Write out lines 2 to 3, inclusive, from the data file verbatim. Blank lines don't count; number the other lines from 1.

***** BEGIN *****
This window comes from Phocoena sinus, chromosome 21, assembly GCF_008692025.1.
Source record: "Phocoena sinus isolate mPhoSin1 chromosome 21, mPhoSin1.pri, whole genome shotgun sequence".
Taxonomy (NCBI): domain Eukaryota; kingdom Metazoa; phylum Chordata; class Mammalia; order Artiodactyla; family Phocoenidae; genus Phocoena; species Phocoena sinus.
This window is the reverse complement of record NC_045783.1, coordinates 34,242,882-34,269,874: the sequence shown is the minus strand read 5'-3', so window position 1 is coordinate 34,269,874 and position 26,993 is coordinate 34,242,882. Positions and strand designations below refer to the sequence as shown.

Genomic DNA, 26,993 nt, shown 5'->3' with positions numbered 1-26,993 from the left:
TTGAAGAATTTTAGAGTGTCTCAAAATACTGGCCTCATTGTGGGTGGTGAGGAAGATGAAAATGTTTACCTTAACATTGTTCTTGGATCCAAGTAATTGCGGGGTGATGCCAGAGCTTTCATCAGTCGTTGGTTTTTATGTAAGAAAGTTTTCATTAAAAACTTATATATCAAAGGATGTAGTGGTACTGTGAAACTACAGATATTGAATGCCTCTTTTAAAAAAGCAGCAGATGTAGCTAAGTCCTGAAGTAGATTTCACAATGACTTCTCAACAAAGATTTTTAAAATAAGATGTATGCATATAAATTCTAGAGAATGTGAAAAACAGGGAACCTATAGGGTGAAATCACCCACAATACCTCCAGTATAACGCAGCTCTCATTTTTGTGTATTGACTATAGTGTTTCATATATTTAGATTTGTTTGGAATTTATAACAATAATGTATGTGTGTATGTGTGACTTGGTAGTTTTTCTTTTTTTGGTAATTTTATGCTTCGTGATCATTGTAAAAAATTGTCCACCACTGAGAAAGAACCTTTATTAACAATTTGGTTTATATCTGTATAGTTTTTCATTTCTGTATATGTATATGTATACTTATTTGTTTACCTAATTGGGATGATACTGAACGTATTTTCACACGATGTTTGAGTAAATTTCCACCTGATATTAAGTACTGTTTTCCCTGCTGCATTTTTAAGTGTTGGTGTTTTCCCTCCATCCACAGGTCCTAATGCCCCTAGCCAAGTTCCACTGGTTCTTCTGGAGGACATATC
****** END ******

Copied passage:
Source record: "Phocoena sinus isolate mPhoSin1 chromosome 21, mPhoSin1.pri, whole genome shotgun sequence".
Taxonomy (NCBI): domain Eukaryota; kingdom Metazoa; phylum Chordata; class Mammalia; order Artiodactyla; family Phocoenidae; genus Phocoena; species Phocoena sinus.